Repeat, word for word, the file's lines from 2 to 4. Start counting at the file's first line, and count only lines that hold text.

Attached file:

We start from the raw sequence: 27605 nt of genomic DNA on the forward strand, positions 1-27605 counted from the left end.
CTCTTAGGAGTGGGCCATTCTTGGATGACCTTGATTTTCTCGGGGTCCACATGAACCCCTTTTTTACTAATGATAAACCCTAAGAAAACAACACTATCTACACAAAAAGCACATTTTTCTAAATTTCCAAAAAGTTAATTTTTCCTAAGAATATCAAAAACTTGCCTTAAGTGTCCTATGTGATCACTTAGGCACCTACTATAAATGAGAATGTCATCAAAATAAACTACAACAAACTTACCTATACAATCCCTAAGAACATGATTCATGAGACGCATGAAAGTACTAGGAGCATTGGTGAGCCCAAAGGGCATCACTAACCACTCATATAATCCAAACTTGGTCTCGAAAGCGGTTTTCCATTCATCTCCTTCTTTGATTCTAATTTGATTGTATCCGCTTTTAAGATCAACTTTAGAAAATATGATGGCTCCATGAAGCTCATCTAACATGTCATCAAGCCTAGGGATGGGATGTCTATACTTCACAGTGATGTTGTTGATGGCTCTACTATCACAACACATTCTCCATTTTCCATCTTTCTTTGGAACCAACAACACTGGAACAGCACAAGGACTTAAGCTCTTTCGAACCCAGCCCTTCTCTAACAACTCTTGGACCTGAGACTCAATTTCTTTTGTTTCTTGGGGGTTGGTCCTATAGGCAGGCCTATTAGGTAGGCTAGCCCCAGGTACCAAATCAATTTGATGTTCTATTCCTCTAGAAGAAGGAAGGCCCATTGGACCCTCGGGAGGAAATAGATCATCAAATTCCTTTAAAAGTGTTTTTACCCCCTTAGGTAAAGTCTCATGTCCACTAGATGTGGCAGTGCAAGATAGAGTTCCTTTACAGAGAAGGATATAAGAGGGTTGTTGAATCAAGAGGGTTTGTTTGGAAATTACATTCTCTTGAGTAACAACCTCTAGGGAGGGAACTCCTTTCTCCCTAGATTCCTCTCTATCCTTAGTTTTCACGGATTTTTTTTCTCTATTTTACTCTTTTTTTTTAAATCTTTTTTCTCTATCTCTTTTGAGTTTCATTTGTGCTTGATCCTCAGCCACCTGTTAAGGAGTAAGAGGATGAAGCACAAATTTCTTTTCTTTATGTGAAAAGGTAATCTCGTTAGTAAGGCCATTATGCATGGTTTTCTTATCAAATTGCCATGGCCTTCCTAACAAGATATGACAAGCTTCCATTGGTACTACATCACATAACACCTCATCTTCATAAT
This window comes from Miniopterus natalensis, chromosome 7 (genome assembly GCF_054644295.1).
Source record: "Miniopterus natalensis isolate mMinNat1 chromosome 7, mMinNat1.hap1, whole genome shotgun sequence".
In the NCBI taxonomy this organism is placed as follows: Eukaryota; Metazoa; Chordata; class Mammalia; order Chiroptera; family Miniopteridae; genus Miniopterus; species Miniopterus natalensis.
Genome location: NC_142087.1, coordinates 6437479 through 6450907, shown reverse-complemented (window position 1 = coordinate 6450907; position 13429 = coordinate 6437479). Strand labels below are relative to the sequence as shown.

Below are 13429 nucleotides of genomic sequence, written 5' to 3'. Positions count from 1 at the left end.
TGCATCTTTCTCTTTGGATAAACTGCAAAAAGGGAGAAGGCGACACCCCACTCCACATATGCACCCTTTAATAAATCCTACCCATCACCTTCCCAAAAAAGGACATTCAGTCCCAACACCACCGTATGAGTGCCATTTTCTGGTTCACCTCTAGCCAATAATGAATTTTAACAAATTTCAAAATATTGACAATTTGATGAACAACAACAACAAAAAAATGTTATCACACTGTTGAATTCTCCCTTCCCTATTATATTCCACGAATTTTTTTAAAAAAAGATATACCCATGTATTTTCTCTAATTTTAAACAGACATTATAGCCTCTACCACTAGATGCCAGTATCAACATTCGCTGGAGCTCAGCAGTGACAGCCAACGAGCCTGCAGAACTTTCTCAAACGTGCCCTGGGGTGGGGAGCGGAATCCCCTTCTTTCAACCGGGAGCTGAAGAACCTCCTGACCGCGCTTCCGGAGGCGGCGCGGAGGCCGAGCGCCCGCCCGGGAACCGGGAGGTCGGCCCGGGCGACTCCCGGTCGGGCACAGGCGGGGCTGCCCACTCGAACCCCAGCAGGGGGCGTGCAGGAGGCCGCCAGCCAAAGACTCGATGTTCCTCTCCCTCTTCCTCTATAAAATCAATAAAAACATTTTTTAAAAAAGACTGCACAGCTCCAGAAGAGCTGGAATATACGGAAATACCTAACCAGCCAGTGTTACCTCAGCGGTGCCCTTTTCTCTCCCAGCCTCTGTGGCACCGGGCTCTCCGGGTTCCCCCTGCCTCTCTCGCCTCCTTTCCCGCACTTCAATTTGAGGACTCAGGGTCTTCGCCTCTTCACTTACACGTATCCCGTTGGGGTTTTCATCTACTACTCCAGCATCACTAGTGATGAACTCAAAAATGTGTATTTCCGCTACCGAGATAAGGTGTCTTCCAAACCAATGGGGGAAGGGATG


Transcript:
CTCTTAGGAGTGGGCCATTCTTGGATGACCTTGATTTTCTCGGGGTCCACATGAACCCCTTTTTTACTAATGATAAACCCTAAGAAAACAACACTATCTACACAAAAAGCACATTTTTCTAAATTTCCAAAAAGTTAATTTTTCCTAAGAATATCAAAAACTTGCCTTAAGTGTCCTATGTGATCACTTAGGCACCTACTATAAATGAGAATGTCATCAAAATAAACTACAACAAACTTACCTATACAATCCCTAAGAACATGATTCATGAGACGCATGAAAGTACTAGGAGCATTGGTGAGCCCAAAGGGCATCACTAACCACTCATATAATCCAAACTTGGTCTCGAAAGCGGTTTTCCATTCATCTCCTTCTTTGATTCTAATTTGATTGTATCCGCTTTTAAGATCAACTTTAGAAAATATGATGGCTCCATGAAGCTCATCTAACATGTCATCAAGCCTAGGGATGGGATGTCTATACTTCACAGTGATGTTGTTGATGGCTCTACTATCACAACACATTCTCCATTTTCCATCTTTCTTTGGAACCAACAACACTGGAACAGCACAAGGACTTAAGCTCTTTCGAACCCAGCCCTTCTCTAACAACTCTTGGACCTGAGACTCAATTTCTTTTGTTTCTTGGGGGTTGGTCCTATAGGCAGGCCTATTAGGTAGGCTAGCCCCAGGTACCAAATCAATTTGATGTTCTATTCCTCTAGAAGAAGGAAGGCCCATTGGACCCTCGGGAGGAAATAGATCATCAAATTCCTTTAAAAGTGTTTTTACCCCCTTAGGTAAAGTCTCATGTCCACTAGATGTGGCAGTGCAAGATAGAGTTCCTTTACAGAGAAGGATATAAGAGGGTTGTTGAATCAAGAGGGTTTGTTTGGAAATTACATTCTCTTGAGTAACAACCTCTAGGGAGGGAACTCCTTTCTCCCTAGATTCCTCTCTATCCTTAGTTTTCACGGATTTTTTTTCTCTATTTTACTCTTTTTTTTTAAATCTTTTTTCTCTATCTCTTTTGAGTTTCATTTGTGCTTGATCCTCAGCCACCTGTTAAGGAGTAAGAGGATGAAGCACAAATTTCTTTTCTTTATGTGAAAAGGTAATCTCGTTAGTAAGGCCATTATGCATGGTTTTCTTATCAAATTGCCATGGCCTTCCTAACAAGATATGACAAGCTTCCATTGGTACTACATCACATAACACCTCATCTTCATAAT
This window comes from Miniopterus natalensis, chromosome 7 (genome assembly GCF_054644295.1).
Source record: "Miniopterus natalensis isolate mMinNat1 chromosome 7, mMinNat1.hap1, whole genome shotgun sequence".